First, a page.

Pat Hickey court case into Rio ticket touting allegations suspended

Mr Hickey and Kevin Mallon were due to appear on November 29th

Pat Hickey court case into Rio ticket touting allegations suspended

Pat Hickey. Photo:

The Brazilian court case in which Pat Hickey was expected to testify at the end of November has been suspended.

The Supreme Court in Brasília confirmed Friday that an injunction to suspend the case, already granted to THG executive Kevin Mallon, extends to all others listed in the case - namely former OCI President Pat Hickey and Barbara Carnieri, who was arrested alongside Mr Mallon in a hotel in the suburbs of Rio on the eve of last year's Olympic Games.

Both Mr Hickey and Mr Mallon were due to appear at a local court in Rio de Janeiro on the afternoon of November 29th, in what is known locally as a 'Conciliation, Instruction and Judgement' audience, in which the judge would hear witnesses for the prosecution and defence.

Thirteen witnesses were listed for the prosecution, and it is thought that it would take a couple of weeks to hear all testimony.

Following this, legal teams would have further opportunity to submit further written defence, based on what was heard.

It was expected that the final judgement would not be heard until February 2018, after the judge had analysed all evidence.

Brazil's Supreme Court in Brasília | Image via @STF_oficial on Twitter

A spokesperson for the Supreme Court confirmed "the decision to suspend the case with respect to Kevin Mallon extends to all of the accused in this process."

The case will remain suspended until the judge in capital city Brasília analyses the Habeas Corpus claim.

While clarity could not be given on how long this might take, it is thought that a decision should not drag out in the courts for long, as in Brazil criminal cases tend to be processed more quickly than civil matters.

Supreme Court judge Ribeiro Dantas stated in his October 26th judgement, published on the courts website on November 6th, that the "concession of Habeas Corpus constitutes an exceptional measure, since it can only be granted when it is proven, in a clear and indisputable fashion, the illegality of the disputed judicial act."

Granting the requested injunction, Mr Dantas stated that he verified "the fulfillment of the necessary requisites for the concession of the injunction sought, since, even with a perfunctory analysis, there are sufficient indications of the configuration of the alleged duress."
This particular Habeas Corpus claim listed the Public Prosecutor of the State of Rio de Janeiro as the defendant.

Minister Dantas formally requested that the Rio de Janeiro Court of Justice, and the Rio Special Court for Supporters and Large Events "provide the information that they understand to be necessary - preferably by electronic means - and the passwords for access to the respective virtual files." He ordered that the case files be then sent to the Federal Public Prosecutor.

Just two weeks previously, the same Supreme Court judge denied a separate Habeas Corpus claim, also brought by Mr Mallon's legal team; this time with the State of Rio de Janeiro Court of Justice listed as the defendant.

In his October 13th decision, Mr Dantas said: "I do not verify the occurrence of flagrant illegality in the contested decision (to accept charges against Mr Mallon), that would justify the processing of the present order."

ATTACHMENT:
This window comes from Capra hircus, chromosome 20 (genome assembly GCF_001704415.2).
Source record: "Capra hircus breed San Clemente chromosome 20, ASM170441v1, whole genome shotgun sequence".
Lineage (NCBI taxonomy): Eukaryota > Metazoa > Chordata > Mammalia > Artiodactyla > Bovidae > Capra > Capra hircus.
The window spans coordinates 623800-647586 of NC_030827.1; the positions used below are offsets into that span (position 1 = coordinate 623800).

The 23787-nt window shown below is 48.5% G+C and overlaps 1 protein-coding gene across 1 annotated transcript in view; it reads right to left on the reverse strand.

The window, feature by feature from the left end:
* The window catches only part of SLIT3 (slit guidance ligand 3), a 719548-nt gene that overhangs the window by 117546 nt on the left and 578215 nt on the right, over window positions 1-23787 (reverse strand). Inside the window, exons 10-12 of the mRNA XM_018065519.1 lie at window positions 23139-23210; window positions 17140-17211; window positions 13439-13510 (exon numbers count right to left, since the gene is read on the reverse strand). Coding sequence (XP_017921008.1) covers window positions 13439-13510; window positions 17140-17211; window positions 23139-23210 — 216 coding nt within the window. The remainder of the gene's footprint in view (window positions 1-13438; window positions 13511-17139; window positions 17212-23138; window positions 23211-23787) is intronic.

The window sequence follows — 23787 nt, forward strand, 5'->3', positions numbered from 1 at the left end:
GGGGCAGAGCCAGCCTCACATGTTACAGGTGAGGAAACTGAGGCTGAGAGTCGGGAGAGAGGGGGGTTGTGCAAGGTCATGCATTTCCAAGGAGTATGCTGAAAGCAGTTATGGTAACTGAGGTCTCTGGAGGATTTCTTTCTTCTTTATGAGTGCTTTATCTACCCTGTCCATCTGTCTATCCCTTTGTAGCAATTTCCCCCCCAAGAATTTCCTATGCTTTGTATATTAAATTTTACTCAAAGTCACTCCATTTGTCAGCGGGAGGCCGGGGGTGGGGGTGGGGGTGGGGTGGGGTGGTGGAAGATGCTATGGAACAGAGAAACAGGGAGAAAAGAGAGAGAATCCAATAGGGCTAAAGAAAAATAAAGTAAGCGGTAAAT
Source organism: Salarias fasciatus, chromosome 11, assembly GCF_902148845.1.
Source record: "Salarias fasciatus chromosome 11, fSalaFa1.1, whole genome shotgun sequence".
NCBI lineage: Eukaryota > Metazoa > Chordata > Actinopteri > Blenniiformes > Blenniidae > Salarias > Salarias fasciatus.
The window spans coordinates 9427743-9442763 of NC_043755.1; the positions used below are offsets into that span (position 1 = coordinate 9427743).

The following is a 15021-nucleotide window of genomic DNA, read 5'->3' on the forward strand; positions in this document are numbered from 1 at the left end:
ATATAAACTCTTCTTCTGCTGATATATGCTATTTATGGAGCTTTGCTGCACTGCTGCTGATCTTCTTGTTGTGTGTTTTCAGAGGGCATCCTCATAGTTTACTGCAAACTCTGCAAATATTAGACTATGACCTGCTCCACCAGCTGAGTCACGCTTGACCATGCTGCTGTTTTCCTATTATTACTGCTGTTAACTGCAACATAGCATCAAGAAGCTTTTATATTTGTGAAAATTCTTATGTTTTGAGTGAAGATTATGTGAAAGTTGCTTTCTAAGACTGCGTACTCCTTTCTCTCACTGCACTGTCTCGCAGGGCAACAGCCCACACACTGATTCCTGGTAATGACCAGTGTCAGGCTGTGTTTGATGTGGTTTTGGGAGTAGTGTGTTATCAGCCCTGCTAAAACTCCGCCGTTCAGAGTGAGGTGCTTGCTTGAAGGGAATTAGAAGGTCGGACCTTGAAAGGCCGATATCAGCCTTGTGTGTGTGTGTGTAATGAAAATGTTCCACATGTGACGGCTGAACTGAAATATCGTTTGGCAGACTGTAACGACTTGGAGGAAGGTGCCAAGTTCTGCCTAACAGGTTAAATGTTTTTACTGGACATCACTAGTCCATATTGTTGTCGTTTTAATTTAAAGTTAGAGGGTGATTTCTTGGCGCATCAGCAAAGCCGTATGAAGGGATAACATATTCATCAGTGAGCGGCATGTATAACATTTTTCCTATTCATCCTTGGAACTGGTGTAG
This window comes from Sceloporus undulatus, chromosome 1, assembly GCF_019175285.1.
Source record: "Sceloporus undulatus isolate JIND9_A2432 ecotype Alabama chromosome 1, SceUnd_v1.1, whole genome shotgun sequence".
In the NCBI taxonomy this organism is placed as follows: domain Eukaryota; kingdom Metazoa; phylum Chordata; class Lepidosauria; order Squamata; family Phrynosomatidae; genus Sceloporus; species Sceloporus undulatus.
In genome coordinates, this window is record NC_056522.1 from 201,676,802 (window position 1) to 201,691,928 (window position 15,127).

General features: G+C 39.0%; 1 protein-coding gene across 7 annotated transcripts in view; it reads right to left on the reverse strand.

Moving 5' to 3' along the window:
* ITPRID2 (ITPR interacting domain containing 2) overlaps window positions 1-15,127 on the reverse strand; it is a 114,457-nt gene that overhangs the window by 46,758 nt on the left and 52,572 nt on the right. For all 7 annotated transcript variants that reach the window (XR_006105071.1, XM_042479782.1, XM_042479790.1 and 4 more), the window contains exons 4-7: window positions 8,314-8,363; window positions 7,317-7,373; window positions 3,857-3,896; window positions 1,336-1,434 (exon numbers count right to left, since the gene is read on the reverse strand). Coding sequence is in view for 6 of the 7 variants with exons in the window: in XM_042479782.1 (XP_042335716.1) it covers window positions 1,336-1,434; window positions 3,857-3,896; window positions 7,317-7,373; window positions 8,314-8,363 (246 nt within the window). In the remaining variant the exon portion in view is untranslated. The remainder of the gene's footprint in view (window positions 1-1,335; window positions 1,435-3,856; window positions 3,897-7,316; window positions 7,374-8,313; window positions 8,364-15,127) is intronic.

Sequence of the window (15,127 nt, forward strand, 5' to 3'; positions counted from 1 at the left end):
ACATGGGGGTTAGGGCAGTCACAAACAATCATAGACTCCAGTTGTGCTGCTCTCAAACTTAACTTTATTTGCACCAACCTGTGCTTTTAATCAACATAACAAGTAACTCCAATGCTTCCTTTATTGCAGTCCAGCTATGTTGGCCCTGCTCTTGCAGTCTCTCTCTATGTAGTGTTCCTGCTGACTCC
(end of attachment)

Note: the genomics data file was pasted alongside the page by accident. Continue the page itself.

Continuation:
File photo

Mr Gomes lodged an appeal against this decision on October 25th, and withdrew it two days later, once he became aware of the October 26th decision.

Mr Dantas is the same Supreme Court judge who ordered the release of Mr Mallon from Bangu Prison on August 28th last year, reversing his denial of a Habeas Corpus claim made by Mr Gomes on August 15th.

Two days later, Pat Hickey was released from jail by local judge Fernando Antonio de Almeida.

Both Irish men paid financial bonds to the courts, in exchange for the return of their passports, which would be reneged in the event that either did not appear in court when requested to do so.

In the case of Mr Hickey, a bond of R$1.5million (€410,000) was paid, while half that amount was paid separately to guarantee the continued engagement of Kevin Mallon in the ongoing process, and in exchange for the return of his passport last December.

Mr Gomes has been tireless in his attempts to have the criminal case thrown out of court in Brazil.

He has lodged repeated Habeas Corpus claims and appeals, both at the level of the local court, and also to the Supreme Court in Brasília, which supersedes the Rio forum. He claims a "lack of just cause" in accusations weighted against his client, and complains of "illegal duress".

The solicitor maintains that legal process has not been followed adequately, stating that the Rio court had not responded to procedural questions, nor had it dealt with any of his written submissions in defense of his client.

Requests to shelve the case have repeatedly been denied in Rio, twice the local judge, Mr Almeida said that Habeas Corpus was not the correct instrument to use in this case, with a third denied as the judge stated that the request needed further analysis, requesting the public prosecutor to furnish follow-up material.

While Mr Hickey’s legal team had suggested that their client would participate in the November 29th hearing by video conference, a formal request to use such facilities is not thought to have been lodged with the local courts.

Both men protest their innocence.

The Supreme Court in Brazil granted an injunction on Thursday to suspend the court hearing in which Kevin Mallon was due to give evidence.

Reporting from Sarah O'Sullivan in Rio de Janeiro